Honoring Burrton's Pioneers & Settlers

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Reep, Orvall Allen. (Obituary)  Orvall Allen Reep, 80, of Amarillo, died Thursday, Jan. 7, 1999. Graveside services will be at 2 p.m. Monday in Greenwood Cemetery, Newton, Kan. Arrangements are by Schooler Gordon Funeral Directors, 5400 Bell St., and Peterson's Family Funeral Home in Newton. Mr. Reep was born in Pratt, Kan. He served in the Navy as a seabee and was employed as a tool and die maker. In Burrton, Kansas, he was a member of the Methodist Church and Masonic Blue Lodge. In 1992, he moved to Amarillo from Wichita, Kan. He married Jimmie Haynes in 1974 at Hutchinson, Kan. He was preceded in death by his first wife, Vivian Woods Reep, in 1973. Survivors include his wife; two sons, Gary Alexander of Springfield, Mo., and Don Alexander of Wichita; three daughters, Pat Shrader of Dodge City, Kan., Sandra Buller of Bowling Green, Va., and Debra Renner of Palmer, Alaska; a brother, Clarence "Bud" Reep of Strang, Okla.; a sister, Lucille Keller of Lyons, Kan.; 14 grandchildren; and five greatgrandchildren. The family suggests memorials be to Hospitality House of Amarillo, Veterans Administration Medical Center or Alzheimer's Association Panhandle Chapter.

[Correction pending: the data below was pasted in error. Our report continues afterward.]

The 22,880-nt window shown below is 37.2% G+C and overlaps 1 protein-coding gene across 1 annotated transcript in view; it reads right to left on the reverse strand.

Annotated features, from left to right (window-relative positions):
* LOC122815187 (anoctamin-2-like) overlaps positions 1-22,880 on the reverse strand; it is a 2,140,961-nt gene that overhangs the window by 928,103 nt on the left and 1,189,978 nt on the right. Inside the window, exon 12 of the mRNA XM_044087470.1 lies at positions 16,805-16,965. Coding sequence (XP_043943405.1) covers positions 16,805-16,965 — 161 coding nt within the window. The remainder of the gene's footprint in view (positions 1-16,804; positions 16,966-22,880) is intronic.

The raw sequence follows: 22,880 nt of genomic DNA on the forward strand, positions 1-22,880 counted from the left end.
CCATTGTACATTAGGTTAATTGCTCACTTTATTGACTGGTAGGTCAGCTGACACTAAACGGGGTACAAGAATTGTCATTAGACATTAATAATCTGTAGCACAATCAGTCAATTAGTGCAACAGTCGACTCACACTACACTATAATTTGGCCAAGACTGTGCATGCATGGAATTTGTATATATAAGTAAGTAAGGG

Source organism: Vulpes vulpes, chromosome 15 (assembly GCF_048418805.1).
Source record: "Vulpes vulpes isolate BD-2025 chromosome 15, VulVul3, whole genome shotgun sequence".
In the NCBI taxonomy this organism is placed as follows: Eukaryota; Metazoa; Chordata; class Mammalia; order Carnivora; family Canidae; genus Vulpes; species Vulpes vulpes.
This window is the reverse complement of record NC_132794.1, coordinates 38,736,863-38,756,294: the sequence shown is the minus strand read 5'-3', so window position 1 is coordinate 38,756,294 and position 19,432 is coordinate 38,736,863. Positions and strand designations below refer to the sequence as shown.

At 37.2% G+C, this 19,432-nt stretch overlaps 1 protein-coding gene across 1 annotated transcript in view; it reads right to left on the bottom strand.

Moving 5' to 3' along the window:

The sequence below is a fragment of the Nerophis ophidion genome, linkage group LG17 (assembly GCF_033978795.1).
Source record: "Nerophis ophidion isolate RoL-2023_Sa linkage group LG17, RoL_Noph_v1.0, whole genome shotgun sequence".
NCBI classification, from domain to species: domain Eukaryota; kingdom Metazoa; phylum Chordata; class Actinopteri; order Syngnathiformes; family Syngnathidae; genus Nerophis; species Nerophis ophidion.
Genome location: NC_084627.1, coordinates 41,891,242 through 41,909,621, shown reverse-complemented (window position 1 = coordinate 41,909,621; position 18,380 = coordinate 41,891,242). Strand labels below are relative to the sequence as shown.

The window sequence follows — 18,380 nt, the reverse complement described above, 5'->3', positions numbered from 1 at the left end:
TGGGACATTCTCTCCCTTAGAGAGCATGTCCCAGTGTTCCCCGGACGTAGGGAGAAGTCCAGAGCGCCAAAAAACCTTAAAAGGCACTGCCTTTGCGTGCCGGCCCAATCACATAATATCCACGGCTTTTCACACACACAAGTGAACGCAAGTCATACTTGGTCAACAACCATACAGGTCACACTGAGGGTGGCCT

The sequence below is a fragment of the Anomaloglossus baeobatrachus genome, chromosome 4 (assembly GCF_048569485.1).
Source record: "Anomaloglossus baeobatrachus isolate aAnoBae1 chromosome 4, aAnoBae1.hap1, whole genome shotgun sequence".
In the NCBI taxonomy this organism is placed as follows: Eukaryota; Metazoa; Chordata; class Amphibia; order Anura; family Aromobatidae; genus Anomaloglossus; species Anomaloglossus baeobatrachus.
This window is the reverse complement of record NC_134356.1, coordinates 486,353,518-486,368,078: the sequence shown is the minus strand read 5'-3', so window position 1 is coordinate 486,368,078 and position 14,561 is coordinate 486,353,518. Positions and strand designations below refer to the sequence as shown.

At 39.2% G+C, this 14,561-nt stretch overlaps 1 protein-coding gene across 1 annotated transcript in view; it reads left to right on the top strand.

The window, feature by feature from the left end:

Regier Regier, Harold.  "Kansas Institute for Peace and Conflict Resolution (KIPCOR) honored Newton resident Harold Regier at its patrons appreciation gala July 15th at Bethel College. Recipient of the first KIPCOR Peacemaker Award, Regier was introduced by Ron Braun, director of Mennonite Central Committee Central States Region in North Newton and member of the award selection committee. "What a surprise to be honored in this way for this Peacemaker's Award!" Regier told the 80 KIPCOR supporters who attended. "I feel like I am among many peacemakers here. Peace is what life is about." The award recognizes Regier's peace efforts that have spanned four decades of active peacemaking. In the 1960s he and his wife, Rosella, confronted racism and poverty in Gulfport, Miss., during a nine-year term with the General Conference Mennonite Church Board of Missions. "They found themselves working in a black community blighted by poverty and racism in a decade when the church's mission of peacemaking in segregated, and often violent, Mississippi was a unique challenge," Braun said in his presentation. From 1970-79 Regier served as secretary for Peace and Social Concerns with the General Conference Mennonite Church Commission on Home Ministries. His peacemaking efforts during this decade addressed draft counseling and alternatives to military participation, war taxes, farm issues, prison ministries and criminal justice. Beginning in 1981 and continuing until his retirement in 1998, Regier's efforts served the Offender/Victim Ministries program. He helped form a committee which began the M-2 prison visitation program at Hutchinson Correctional Facility (HCF) and then served as the M-2 director. The program grew and, at one point, there were as many as 150 one-on-one matches with inmates. In the early 1980s, Regier began VORP (Victim Offender Reconciliation Program) in Harvey County. Regier founded the Shoplifters Education Program in 1986. He proposed and led the VORP in Prison program in its pilot at HCF. "For the past 40 years, Harold Regier has dedicated his life to that of being a peacemaker," Braun said. "He has been committed to working at issues that at times were not popular but has proven himself faithful." "Today, African-Americans and whites in Mississippi, farmers in past crises, draft age people who have gone on with their lives, prisoners who have experienced a caring relationship and a multitude of others are witness to the commitment, dedication and spirit which Harold has demonstrated in his life," Braun said in closing. Regier graduated from Burrton High School in 1949, studied at Bethel from 1949-50, taught in a one-room school at Elbing and later completed his Bethel degree. He completed seminary and was ordained in the early 1960s. In the early '80s, he served as pastor of Walton Mennonite Church



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